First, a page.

The name Deveney first arose amongst the Anglo-Saxon
tribes of Britain. It is derived from their having lived near a body of water derived from the Old English word that means deep waters.
Early Origins of the Deveney family
The surname Deveney was first found in Sussex
where they held a family seat
from very ancient times, some say well before the Norman Conquest
and the arrival of Duke William at Hastings in 1066 A.D.
Early History of the Deveney family
This web page shows only a small excerpt of our Deveney research.Another 139 words (10 lines of text) are included under the topic Early Deveney History in all our PDF Extended History products and printed products wherever possible.
Deveney Spelling Variations
One relatively recent invention that did much to standardize English spelling was the printing press. However, before its invention even the most literate people recorded their names according to sound rather than spelling. The spelling variations
under which the name Deveney has appeared include Devenish, Devonish, Devanay, Devenay, Deveney, Devenney, Devenny, O'Devanny, O'Devenish, O'Devonish and many more.
Early Notables of the Deveney family (pre 1700)
More information is included under the topic Early Deveney Notables in all our PDF Extended History products
and printed products wherever possible.
Migration of the Deveney family to Ireland
Some of the Deveney family moved to Ireland
, but this topic is not covered in this excerpt.Another 97 words (7 lines of text) about their life in Ireland is included in all our PDF Extended History products and printed products wherever possible.
Migration of the Deveney family to the New World and Oceana
At this time, the shores of the New World beckoned many English families that felt that the social climate in England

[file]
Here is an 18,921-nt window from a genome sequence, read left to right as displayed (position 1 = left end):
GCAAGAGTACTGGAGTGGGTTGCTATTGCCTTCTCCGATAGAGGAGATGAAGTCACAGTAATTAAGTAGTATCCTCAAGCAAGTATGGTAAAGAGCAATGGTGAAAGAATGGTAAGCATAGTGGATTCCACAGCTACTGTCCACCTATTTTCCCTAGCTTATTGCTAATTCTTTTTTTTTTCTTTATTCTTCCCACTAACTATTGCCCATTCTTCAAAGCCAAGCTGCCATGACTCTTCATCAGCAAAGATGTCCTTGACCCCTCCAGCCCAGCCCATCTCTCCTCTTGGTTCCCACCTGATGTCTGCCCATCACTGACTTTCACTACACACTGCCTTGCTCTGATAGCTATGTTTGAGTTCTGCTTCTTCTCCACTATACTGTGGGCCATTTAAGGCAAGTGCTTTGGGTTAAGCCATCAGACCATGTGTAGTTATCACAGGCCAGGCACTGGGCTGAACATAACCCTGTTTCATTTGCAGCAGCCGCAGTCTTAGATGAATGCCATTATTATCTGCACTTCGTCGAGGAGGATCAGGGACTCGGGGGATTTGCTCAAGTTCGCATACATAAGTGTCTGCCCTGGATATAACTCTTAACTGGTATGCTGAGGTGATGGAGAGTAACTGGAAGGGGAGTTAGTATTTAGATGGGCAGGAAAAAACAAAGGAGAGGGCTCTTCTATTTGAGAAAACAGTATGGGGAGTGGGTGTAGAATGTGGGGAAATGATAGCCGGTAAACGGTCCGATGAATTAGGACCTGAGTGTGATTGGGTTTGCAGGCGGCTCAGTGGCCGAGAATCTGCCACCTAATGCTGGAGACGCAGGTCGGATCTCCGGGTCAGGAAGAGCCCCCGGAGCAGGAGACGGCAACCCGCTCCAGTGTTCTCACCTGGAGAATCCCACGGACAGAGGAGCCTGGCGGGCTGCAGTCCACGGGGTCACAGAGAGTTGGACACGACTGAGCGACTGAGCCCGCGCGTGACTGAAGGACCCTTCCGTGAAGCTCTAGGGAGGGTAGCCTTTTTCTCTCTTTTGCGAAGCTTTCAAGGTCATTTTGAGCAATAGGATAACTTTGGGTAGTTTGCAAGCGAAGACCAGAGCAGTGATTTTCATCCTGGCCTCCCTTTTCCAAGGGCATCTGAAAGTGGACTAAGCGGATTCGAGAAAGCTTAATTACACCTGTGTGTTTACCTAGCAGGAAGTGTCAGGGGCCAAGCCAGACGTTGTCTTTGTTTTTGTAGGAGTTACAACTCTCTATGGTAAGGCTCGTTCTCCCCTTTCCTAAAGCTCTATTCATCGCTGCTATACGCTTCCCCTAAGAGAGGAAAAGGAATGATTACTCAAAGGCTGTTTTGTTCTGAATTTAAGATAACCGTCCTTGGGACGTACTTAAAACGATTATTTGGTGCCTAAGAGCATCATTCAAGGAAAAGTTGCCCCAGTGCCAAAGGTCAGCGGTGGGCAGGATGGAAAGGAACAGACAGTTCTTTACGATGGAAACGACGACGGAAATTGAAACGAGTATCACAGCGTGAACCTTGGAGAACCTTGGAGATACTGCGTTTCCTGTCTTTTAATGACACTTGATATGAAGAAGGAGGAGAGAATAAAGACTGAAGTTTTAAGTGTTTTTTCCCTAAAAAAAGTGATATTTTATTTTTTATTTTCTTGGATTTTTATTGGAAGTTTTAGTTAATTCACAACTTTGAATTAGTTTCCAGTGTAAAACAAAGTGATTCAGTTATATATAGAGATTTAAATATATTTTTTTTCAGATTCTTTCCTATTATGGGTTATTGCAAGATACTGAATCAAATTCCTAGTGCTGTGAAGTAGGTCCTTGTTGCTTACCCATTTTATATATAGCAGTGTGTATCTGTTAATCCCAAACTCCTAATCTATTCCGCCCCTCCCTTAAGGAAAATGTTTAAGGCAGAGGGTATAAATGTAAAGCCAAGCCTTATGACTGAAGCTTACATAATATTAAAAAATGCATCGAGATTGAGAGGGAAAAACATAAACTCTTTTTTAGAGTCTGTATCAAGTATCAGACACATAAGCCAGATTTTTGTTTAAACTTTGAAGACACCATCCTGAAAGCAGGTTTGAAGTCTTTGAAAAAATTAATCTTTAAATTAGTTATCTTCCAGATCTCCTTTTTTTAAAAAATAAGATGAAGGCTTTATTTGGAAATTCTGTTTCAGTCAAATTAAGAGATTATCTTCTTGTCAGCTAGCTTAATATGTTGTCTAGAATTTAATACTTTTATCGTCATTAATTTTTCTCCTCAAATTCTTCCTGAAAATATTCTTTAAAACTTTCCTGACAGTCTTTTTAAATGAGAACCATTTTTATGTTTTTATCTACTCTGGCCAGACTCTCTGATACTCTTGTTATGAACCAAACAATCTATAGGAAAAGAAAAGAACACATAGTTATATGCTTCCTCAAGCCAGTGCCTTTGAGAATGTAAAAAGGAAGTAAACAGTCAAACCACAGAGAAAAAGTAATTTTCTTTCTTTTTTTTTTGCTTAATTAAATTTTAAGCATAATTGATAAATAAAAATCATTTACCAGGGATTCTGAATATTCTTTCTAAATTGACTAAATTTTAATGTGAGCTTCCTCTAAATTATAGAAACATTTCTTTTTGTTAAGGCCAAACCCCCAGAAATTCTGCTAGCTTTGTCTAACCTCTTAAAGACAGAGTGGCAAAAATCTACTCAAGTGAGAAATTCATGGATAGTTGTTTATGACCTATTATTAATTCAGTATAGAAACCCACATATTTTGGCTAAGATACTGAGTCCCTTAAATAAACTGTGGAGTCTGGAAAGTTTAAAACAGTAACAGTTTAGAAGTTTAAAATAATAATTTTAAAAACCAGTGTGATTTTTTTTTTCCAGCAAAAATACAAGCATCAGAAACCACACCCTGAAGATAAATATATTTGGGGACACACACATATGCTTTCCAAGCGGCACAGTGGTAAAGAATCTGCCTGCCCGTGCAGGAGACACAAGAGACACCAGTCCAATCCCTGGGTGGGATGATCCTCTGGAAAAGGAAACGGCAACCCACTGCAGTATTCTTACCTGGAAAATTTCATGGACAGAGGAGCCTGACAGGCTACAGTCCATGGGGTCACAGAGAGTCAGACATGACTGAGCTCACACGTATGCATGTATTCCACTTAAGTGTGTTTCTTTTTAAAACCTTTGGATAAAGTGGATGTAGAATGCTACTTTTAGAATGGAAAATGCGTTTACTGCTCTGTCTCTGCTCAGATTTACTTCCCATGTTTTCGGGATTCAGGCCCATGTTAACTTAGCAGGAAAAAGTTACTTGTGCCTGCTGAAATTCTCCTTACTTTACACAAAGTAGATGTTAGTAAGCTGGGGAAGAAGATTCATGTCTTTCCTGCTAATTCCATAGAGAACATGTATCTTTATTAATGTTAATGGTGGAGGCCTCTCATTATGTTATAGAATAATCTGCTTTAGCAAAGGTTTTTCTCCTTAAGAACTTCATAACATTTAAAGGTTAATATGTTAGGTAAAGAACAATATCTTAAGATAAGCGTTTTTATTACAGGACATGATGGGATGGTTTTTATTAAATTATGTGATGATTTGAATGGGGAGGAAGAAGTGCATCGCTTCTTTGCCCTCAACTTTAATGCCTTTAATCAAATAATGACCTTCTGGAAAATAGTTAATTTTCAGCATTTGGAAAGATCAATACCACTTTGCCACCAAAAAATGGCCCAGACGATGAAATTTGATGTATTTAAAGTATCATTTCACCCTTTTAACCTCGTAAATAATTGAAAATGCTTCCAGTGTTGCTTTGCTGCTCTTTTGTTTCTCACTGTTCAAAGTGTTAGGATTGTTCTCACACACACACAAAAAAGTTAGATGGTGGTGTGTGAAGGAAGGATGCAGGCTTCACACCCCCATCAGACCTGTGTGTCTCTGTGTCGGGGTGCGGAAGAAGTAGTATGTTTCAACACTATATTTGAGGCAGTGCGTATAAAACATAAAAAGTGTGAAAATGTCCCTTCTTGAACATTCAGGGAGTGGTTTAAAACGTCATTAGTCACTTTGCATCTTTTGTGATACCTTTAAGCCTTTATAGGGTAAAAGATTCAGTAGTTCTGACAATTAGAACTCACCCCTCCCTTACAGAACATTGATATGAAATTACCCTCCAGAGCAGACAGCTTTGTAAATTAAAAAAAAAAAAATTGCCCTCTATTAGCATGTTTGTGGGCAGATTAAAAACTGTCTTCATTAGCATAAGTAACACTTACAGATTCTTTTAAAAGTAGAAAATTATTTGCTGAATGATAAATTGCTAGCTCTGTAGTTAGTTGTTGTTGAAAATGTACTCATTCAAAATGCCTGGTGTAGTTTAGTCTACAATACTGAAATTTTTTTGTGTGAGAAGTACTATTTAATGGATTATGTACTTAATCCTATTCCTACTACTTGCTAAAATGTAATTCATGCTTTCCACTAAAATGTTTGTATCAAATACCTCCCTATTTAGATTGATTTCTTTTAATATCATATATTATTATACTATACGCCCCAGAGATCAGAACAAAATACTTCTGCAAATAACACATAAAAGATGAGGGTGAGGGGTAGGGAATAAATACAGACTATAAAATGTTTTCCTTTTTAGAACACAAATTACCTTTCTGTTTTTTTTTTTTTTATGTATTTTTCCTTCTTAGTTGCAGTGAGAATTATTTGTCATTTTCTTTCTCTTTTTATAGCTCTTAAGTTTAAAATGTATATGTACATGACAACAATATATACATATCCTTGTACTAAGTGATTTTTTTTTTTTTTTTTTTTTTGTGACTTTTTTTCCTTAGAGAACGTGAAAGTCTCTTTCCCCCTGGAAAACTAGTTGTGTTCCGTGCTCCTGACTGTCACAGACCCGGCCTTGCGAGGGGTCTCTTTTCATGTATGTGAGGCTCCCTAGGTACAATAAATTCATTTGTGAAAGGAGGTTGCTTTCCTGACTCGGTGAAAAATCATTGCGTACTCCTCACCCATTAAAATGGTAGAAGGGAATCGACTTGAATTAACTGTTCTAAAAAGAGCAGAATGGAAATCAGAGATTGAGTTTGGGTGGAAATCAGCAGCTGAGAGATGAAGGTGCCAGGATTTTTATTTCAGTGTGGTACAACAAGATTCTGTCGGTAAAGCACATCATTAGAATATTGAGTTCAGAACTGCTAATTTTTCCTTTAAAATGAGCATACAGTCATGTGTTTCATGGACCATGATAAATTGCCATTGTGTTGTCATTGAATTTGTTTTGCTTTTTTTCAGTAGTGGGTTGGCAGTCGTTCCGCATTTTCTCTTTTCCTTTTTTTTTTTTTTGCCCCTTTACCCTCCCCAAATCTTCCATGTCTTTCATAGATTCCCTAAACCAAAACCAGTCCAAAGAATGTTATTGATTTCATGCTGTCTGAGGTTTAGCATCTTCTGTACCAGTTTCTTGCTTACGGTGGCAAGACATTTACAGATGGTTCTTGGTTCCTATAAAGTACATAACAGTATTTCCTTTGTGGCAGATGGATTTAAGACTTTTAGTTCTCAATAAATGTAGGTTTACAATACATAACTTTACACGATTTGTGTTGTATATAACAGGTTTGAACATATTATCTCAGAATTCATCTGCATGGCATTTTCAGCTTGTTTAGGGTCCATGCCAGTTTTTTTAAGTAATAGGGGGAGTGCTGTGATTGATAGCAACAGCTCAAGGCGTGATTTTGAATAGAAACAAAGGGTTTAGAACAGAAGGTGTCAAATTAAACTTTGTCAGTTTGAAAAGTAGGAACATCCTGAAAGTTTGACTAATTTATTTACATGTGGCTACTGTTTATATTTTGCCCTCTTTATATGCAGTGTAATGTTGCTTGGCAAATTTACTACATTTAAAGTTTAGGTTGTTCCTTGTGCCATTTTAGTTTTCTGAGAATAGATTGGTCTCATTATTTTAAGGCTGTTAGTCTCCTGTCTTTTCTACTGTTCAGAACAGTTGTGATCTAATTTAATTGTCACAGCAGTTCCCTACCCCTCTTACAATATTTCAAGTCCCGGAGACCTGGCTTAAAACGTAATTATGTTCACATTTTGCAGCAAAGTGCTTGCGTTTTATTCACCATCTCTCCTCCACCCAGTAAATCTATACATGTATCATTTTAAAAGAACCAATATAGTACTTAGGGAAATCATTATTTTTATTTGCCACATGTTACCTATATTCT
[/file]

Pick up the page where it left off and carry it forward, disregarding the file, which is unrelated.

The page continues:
was oppressive and lacked opportunity for change. Thousands left England
at great expense in ships that were overcrowded and full of disease. A great portion of these settlers never survived the journey and even a greater number arrived sick, starving, and without a penny. The survivors, however, were often greeted with greater opportunity than they could have experienced back home. These English settlers made significant contributions to those colonies that would eventually become the United States and Canada. An examination of early immigration records and passenger ship lists revealed that people bearing the name Deveney arrived in North America very early:
Deveney Settlers in United States in the 19th Century
- Charles Deveney, who landed in Maryland in 1809 CITATION[CLOSE]
Filby, P. William, Meyer, Mary K., Passenger and immigration lists index : a guide to published arrival records of about 500,000 passengers who came to the United States and Canada in the seventeenth, eighteenth, and nineteenth centuries. 1982-1985 Cumulated Supplements in Four Volumes Detroit, Mich. : Gale Research Co., 1985, Print (ISBN 0-8103-1795-8)
Deveney Settlers in Canada in the 19th Century
- John Deveney, aged 20, a labourer, who arrived in Saint John, New Brunswick aboard the ship "Perseus" in 1834
- Daniel Deveney, aged 20, a labourer, who arrived in Saint John, New Brunswick aboard the ship "Perseus" in 1834
Contemporary Notables of the name Deveney (post 1700)
The Deveney Motto
The motto was originally a war cry or slogan. Mottoes first began to be shown with arms in the 14th and 15th centuries, but were not in general use until the 17th century. Thus the oldest coats of arms generally do not include a motto. Mottoes seldom form part of the grant of arms: Under most heraldic authorities, a motto is an optional component of the coat of arms, and can be added to or changed at will; many families have chosen not to display a motto.
Motto: Spero et captivus nitor
Motto Translation: I hope, and though a captive I strive.